Giving back to his community is important to him and he hopes that in sharing his knowledge and experiences, he will encourage locals back to the bush with their children or grandchildren. He would like them to be able to point out the pikopiko fern tips or ear fungus mushrooms and be able say to the children "let's pick a bag and go home and cook that food."

Poultices and energy foods

As we walk through the bush, which is thick with vines and ferns and has a dense canopy, Royal stops to point out edible plants and berries such as pikopiko, kawakawa (a peppery tree leaf), ear fungus, pirita (supplejack vine) and even moss.

Men ankle deep in a lake (CC BY-NC-ND/Lottie Hedley )

There are plants to be found in the water too

Traditional Māori medicine or rongoā is experiencing a resurgence and Royal shares various antidotes with us as we walk past the kawakawa tree. Not only can the leaves be used for tea and essential oils, but they have a long history of medicinal usage.

He explains how, by boiling the leaves for three or four minutes, placing them on the wound sunny side up and wrapping them in a thin plastic film, theyy can be used as a poultice. Many of the tour participants have stories of using the kawakawa leaves as medicine, and Royal also has one. He tells the others how, when chopping wood with an axe, his wife accidentally swung it into her ankle. Within four days of receiving the nasty wound, it was starting to heal.

To the untrained eye, the edible part of the pirita vine is hard to spot, but the plant - sometimes known as bush asparagus - can come in handy when stuck for food. Royal calls the tasty ends of the vine an energy food and says as a Type 1 diabetic that when he’s in the bush, hasn’t had anything to eat and is feeling a little low, it's the pirita vine he looks for.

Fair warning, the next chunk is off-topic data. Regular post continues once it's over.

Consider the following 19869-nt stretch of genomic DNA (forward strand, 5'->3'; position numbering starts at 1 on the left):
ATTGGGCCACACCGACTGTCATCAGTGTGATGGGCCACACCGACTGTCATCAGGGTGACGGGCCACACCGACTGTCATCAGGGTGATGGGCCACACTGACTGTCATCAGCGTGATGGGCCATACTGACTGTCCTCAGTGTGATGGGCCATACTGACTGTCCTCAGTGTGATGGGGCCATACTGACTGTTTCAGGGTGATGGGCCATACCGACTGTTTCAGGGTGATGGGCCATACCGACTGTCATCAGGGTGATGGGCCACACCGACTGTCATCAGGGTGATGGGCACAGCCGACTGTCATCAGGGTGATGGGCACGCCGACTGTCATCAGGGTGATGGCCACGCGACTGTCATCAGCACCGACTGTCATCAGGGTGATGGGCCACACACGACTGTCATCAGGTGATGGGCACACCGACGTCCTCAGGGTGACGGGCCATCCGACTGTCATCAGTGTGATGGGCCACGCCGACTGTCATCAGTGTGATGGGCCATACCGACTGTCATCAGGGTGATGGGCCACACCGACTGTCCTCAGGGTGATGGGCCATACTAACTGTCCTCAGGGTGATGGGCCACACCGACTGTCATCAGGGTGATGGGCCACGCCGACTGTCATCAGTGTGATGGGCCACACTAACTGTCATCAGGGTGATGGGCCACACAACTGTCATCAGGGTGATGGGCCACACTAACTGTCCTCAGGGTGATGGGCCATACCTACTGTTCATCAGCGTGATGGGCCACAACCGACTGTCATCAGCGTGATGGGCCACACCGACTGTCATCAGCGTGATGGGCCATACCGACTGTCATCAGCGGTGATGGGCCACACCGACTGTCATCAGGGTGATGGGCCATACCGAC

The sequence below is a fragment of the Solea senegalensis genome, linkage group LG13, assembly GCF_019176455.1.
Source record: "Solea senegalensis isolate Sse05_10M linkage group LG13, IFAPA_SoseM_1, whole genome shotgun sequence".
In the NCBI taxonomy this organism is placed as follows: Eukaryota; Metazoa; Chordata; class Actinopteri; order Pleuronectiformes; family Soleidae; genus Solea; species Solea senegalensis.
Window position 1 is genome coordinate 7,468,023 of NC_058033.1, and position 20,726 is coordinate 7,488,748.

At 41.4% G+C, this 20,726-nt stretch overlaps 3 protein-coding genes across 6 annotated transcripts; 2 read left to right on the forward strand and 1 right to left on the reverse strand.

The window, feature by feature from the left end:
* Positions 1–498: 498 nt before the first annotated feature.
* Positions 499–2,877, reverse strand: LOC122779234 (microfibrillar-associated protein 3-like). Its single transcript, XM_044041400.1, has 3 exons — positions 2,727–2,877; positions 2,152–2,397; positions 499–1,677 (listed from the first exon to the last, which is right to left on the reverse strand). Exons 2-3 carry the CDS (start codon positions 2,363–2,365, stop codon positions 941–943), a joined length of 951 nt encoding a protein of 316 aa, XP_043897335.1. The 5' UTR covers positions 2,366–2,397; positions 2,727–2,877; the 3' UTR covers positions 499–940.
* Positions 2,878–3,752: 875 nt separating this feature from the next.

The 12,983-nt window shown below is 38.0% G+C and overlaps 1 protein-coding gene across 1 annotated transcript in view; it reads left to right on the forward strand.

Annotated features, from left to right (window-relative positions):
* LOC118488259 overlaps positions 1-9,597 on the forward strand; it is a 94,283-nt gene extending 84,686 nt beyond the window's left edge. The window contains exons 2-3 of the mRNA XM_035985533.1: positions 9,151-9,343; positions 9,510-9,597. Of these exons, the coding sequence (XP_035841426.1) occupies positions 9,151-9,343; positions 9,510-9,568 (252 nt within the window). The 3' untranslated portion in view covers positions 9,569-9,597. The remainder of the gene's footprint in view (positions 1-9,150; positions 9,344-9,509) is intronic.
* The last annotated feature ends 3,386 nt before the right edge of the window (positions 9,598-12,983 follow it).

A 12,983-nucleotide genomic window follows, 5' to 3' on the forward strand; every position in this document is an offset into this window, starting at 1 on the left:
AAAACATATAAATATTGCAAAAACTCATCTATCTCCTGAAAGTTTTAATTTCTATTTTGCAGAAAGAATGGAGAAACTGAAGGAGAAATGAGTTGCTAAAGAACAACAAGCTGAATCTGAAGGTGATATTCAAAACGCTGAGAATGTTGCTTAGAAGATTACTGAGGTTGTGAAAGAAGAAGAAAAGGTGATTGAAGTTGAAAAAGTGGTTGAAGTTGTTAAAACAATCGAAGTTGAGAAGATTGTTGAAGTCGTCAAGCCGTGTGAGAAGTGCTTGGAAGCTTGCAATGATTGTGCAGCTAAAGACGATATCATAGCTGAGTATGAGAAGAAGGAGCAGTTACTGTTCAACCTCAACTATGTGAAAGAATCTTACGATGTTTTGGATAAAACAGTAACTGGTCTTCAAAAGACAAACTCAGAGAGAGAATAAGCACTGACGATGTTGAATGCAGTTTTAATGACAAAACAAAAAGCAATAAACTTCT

Despite a summer of dry New Zealand weather, we also come across the beautiful and highly prized pikopiko young fern tips. The country has 200 varieties of fern, but only seven of them are edible. The sculptural green koru or curled fern tip says New Zealand like almost no other food and chefs use it uncooked as a signature garnish calling attention to the origins of the food.

Giving back and taking care

In addition to his tours, Royal runs a successful native foods business called Kinaki supplying sustainably foraged plants from the New Zealand bush to national and international chefs and other food businesses.

Currently the biggest crop he harvests is the kawakawa leaf which is primarily sought after by tea companies. Royal enlists the help of local families and friends in order to fulfil his kawakawa orders. "It feels like you’re giving back something to the community."

During the tour he takes care to share knowledge of where to pick the plant from so it will grow back clean and strong, creating more food for others. The tour ends with everyone emptying their bags of foraged produce. The food is rinsed in the pristine waters of Lake Rotoiti and Royal expertly fires up a gas ring steaming the pikopiko and pirita vine and frying the mushrooms to serve the tour with smoked trout, venison and home made potato bread. It is a feast that we’ve all played some part in creating and gathered from the generous resources of Papatūānuku.

Reproduced and condensed with kind permission of the Goethe Institute as part of theFUTUREPERFECT project.